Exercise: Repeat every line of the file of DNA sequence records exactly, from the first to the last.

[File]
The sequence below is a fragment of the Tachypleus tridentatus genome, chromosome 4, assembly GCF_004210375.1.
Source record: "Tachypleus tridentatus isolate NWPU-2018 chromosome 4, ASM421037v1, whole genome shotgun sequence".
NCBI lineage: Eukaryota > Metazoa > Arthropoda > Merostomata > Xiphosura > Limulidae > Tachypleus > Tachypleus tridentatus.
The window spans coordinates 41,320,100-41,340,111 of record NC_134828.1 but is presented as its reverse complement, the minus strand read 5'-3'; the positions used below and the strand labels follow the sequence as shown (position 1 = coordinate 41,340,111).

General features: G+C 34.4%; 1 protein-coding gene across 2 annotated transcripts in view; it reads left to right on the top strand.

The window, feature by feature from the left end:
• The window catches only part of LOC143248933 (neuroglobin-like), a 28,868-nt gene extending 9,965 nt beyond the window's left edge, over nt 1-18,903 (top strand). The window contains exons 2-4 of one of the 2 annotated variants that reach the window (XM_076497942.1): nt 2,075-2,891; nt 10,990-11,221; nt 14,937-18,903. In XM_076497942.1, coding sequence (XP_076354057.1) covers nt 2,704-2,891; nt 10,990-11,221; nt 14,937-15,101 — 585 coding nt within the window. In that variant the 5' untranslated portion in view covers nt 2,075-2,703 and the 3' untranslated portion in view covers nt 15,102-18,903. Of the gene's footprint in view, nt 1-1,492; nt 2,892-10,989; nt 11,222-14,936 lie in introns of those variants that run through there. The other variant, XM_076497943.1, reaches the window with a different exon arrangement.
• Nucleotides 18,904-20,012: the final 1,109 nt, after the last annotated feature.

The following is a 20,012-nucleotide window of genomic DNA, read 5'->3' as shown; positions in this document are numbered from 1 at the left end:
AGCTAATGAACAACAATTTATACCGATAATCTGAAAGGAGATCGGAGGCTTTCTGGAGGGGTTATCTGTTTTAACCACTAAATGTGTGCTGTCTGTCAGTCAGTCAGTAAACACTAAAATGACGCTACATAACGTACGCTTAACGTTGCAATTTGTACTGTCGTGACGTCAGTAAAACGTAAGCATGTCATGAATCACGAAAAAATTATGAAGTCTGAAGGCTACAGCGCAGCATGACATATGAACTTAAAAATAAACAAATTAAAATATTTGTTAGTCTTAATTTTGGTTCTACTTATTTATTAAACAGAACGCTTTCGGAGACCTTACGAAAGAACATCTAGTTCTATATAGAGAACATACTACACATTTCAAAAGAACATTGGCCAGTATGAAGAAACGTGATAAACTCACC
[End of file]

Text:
The sequence below is a fragment of the Tachypleus tridentatus genome, chromosome 4, assembly GCF_004210375.1.
Source record: "Tachypleus tridentatus isolate NWPU-2018 chromosome 4, ASM421037v1, whole genome shotgun sequence".
NCBI lineage: Eukaryota > Metazoa > Arthropoda > Merostomata > Xiphosura > Limulidae > Tachypleus > Tachypleus tridentatus.
The window spans coordinates 41,320,100-41,340,111 of record NC_134828.1 but is presented as its reverse complement, the minus strand read 5'-3'; the positions used below and the strand labels follow the sequence as shown (position 1 = coordinate 41,340,111).

General features: G+C 34.4%; 1 protein-coding gene across 2 annotated transcripts in view; it reads left to right on the top strand.

The window, feature by feature from the left end:
• The window catches only part of LOC143248933 (neuroglobin-like), a 28,868-nt gene extending 9,965 nt beyond the window's left edge, over nt 1-18,903 (top strand). The window contains exons 2-4 of one of the 2 annotated variants that reach the window (XM_076497942.1): nt 2,075-2,891; nt 10,990-11,221; nt 14,937-18,903. In XM_076497942.1, coding sequence (XP_076354057.1) covers nt 2,704-2,891; nt 10,990-11,221; nt 14,937-15,101 — 585 coding nt within the window. In that variant the 5' untranslated portion in view covers nt 2,075-2,703 and the 3' untranslated portion in view covers nt 15,102-18,903. Of the gene's footprint in view, nt 1-1,492; nt 2,892-10,989; nt 11,222-14,936 lie in introns of those variants that run through there. The other variant, XM_076497943.1, reaches the window with a different exon arrangement.
• Nucleotides 18,904-20,012: the final 1,109 nt, after the last annotated feature.

The following is a 20,012-nucleotide window of genomic DNA, read 5'->3' as shown; positions in this document are numbered from 1 at the left end:
AGCTAATGAACAACAATTTATACCGATAATCTGAAAGGAGATCGGAGGCTTTCTGGAGGGGTTATCTGTTTTAACCACTAAATGTGTGCTGTCTGTCAGTCAGTCAGTAAACACTAAAATGACGCTACATAACGTACGCTTAACGTTGCAATTTGTACTGTCGTGACGTCAGTAAAACGTAAGCATGTCATGAATCACGAAAAAATTATGAAGTCTGAAGGCTACAGCGCAGCATGACATATGAACTTAAAAATAAACAAATTAAAATATTTGTTAGTCTTAATTTTGGTTCTACTTATTTATTAAACAGAACGCTTTCGGAGACCTTACGAAAGAACATCTAGTTCTATATAGAGAACATACTACACATTTCAAAAGAACATTGGCCAGTATGAAGAAACGTGATAAACTCACC